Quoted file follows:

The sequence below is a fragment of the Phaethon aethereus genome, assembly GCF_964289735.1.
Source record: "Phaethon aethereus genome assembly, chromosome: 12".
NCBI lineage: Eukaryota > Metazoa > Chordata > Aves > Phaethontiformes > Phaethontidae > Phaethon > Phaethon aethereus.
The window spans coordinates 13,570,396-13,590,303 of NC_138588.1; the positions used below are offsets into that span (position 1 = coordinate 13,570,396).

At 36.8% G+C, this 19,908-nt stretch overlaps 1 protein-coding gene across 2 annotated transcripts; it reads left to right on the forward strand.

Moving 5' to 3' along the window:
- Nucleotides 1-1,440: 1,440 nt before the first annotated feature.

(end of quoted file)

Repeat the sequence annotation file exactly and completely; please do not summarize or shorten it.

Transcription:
The sequence below is a fragment of the Phaethon aethereus genome, assembly GCF_964289735.1.
Source record: "Phaethon aethereus genome assembly, chromosome: 12".
NCBI lineage: Eukaryota > Metazoa > Chordata > Aves > Phaethontiformes > Phaethontidae > Phaethon > Phaethon aethereus.
The window spans coordinates 13,570,396-13,590,303 of NC_138588.1; the positions used below are offsets into that span (position 1 = coordinate 13,570,396).

At 36.8% G+C, this 19,908-nt stretch overlaps 1 protein-coding gene across 2 annotated transcripts; it reads left to right on the forward strand.

Moving 5' to 3' along the window:
- Nucleotides 1-1,440: 1,440 nt before the first annotated feature.